Contrast in the Caucasus
Two of the countries in the South Caucasus that emerged from Soviet rule more than twenty years ago have taken very different paths, their individual relationships with Moscow diverging ever since independence. Armenia has become ever closer to Russia while Azerbaijan has grown into a staunch ally of the United States and the broader West. Why, then, does the United States continue to lump Armenia and Azerbaijan together when their strategic importance to Washington is completely imbalanced?
Soldiers from Muslim-majority Azerbaijan have contributed to U.S. missions in Kosovo, Afghanistan and Iraq. Azerbaijan has played a major part in the so-called Northern Distribution Network of supply routes to and from Afghanistan. Azerbaijan is the linchpin in achieving European energy security, a key U.S. foreign policy goal under Republican and Democratic administrations since George H. W. Bush. Its state energy company is building a series of pipelines—longer than Keystone XL—from the Caspian to Italy and thenceforth to Central Europe.
Due to its location just to the north of Iran, Azerbaijan is an important partner for information collection and will prove indispensable should conflict break out. It already has a close security relationship with Israel that includes the joint manufacture of drones. Armenia, by contrast, has close international relationships with only two countries: Russia and Iran.
In U.S. minds, however, Armenia and Azerbaijan are linked especially because of the ongoing conflict over Nagorno-Karabakh, internationally recognized Azerbaijani territory that has been in Armenia’s hands since the end of the Cold War. Lobbyists for the Armenian side have powerful friends in Congress. But that conflict should not tie together U.S. policy toward the two countries.
Two recent developments underscore the strategic implications of the contrast: in mid-August, Russian president Vladimir Putin paid a respectful visit to Azerbaijan, and in early September, Armenia decided to join Russia’s neo-Soviet Customs Union. For U.S. policy, it is important not just to understand the differences, but to predicate relationships and actions on this regional reality. To treat Azerbaijan and Armenia equally would be to akin to keeping one’s head in the sand.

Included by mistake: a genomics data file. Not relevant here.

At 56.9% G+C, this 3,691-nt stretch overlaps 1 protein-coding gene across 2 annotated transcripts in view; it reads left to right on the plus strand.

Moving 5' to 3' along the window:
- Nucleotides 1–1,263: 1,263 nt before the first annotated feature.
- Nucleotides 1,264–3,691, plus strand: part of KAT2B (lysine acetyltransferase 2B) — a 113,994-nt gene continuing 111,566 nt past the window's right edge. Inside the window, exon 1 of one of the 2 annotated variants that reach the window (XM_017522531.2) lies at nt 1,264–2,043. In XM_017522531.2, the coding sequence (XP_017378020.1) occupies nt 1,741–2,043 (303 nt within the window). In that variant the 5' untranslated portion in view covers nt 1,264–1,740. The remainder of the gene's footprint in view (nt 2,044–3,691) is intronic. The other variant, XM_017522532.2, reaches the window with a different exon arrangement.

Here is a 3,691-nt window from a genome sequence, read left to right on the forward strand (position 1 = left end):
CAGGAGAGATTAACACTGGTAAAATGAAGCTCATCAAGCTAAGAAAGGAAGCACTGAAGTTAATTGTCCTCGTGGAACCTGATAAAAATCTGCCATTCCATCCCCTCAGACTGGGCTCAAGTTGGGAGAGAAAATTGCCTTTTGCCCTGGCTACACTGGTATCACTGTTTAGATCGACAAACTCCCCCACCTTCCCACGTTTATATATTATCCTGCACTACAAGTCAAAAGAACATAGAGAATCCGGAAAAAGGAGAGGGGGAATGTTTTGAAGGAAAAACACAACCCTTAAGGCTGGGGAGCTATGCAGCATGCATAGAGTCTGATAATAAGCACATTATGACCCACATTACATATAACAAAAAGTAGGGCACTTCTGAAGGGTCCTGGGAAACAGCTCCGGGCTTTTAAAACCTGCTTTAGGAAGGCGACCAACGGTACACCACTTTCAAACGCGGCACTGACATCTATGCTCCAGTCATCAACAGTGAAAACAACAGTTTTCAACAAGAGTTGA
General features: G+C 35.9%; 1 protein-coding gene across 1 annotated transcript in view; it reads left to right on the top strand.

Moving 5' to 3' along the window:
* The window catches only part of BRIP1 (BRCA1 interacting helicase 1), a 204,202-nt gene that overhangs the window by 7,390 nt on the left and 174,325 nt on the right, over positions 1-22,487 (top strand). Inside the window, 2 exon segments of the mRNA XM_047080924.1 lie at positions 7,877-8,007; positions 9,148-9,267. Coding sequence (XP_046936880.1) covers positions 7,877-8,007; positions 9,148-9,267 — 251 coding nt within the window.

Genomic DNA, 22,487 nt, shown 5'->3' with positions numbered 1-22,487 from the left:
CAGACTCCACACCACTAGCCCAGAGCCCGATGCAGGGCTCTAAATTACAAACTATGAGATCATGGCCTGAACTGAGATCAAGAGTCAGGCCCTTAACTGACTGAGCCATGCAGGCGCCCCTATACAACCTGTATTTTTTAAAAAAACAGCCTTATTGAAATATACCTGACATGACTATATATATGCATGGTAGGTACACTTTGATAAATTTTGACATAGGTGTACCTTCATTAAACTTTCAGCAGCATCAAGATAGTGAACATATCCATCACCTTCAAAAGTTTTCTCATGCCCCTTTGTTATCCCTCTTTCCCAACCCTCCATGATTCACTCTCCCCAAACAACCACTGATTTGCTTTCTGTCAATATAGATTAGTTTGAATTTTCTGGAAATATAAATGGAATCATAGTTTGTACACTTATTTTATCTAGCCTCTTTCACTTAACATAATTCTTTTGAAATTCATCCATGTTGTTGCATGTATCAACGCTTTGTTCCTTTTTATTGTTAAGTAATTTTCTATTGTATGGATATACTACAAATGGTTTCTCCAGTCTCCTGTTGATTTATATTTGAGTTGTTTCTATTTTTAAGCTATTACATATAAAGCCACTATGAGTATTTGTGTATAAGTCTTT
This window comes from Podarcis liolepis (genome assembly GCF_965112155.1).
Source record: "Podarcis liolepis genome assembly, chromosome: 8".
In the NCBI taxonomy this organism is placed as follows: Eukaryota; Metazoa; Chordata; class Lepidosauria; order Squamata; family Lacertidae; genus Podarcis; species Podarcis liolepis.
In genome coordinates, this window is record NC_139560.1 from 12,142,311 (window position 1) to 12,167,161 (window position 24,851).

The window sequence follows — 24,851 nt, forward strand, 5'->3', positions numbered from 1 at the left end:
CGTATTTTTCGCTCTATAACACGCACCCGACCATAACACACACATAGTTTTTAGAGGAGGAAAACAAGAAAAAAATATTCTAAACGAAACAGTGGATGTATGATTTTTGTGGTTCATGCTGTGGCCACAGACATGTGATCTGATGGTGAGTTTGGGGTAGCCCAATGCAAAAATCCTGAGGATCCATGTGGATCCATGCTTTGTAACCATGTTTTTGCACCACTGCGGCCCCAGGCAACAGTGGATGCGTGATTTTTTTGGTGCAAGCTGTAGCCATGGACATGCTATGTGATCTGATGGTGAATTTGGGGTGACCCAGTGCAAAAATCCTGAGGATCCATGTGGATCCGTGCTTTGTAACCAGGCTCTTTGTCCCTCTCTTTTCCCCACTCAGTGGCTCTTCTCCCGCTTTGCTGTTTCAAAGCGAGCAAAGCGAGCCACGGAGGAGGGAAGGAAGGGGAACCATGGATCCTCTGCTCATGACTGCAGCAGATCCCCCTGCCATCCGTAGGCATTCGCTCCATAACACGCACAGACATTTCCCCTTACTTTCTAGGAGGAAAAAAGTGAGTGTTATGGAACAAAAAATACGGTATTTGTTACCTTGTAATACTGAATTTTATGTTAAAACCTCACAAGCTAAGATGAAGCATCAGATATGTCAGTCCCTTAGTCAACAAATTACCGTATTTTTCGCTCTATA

Putin is rarely dutiful on his visits to former Soviet states. In front of cameras, he follows protocol, but once off-camera, he has been known to change his tune.
On his recent trip to the Azerbaijani capital Baku, however, Putin was notably deferential to President Ilham Aliyev, both publicly and privately. This seems like a sign of respect for Azerbaijan’s growing status in the region and the world. Usually, a visit by Putin sends a strong enough message from Moscow, but in Azerbaijan, the Russian president felt the need to show that Russia was interested in closer relations with the energy-rich Caspian country. Putin’s right hand man, Igor Sechin, chairman of state-controlled oil company Rosneft, made an advance visit to Baku. Six cabinet members accompanied Putin, as did some of Russia’s top CEOs. He also felt as if he had to flex Moscow’s muscle: Russian warships sailed into Baku’s port as the president visited.
Despite all this effort, he left empty handed.
This year, Azerbaijan ousted Russian military technicians from a radar facility. Earlier, it canceled oil exports through Russian territory. Presidential elections are coming up in Azerbaijan, in which Russian-funded opposition candidates might challenge President Aliyev. Yet, Putin was not able to sign a detailed gas-export agreement with Azerbaijan’s state energy company—reportedly what he wanted—going home only with a vague promise to work together (less than he got from Washington over Syria by the way). It was an ignominious showing for a Russian leader who puts a lot of store into appearing strong and always in control, especially in the post-Soviet space.
One of the main vehicles Putin uses to exhibit this strength is Russia’s Customs Union, which according to him, will eventually coalesce into a “Eurasian Union,” supposedly similar to the EU but menacingly reminiscent of the USSR. However, the Customs Union’s restrictive tariffs, favoring trade with Russia, have caused widespread skepticism among Russia’s neighbors about the enterprise. Azerbaijan, for example, has made it clear that it will not be joining. Ukraine’s normally pro-Russian government is actively fighting off Russian entreaties. Even poverty-stricken weak states like Kyrgyzstan and Tajikistan have had to be bullied by Moscow into moving toward membership.
It is notable then that on Sept. 3, Armenia rushed into joining the Customs Union, not only reversing Armenian president Sarkisian’s soft-pedaling of the issue, but shunting aside Armenia’s discussions with the EU about association and free-trade agreements. By running into the embrace of Moscow, Armenia has effectively signaled to Western institutions that it is no longer interested in reforms or European integration. The country’s economy is entirely dependent on remittances, mostly from diaspora Armenians in Russia. Kremlin-linked companies control the vast majority of the rest of the economy, including crucial energy-distribution infrastructure. Armenia’s government owes crippling debts to Moscow, and the former colonial power maintains a three-thousand-person military base in Gyumri, Armenia’s second largest city. Most ominously, Moscow is treaty-bound to defend Armenia should major conflict erupt again with Azerbaijan over Nagorno-Karabakh.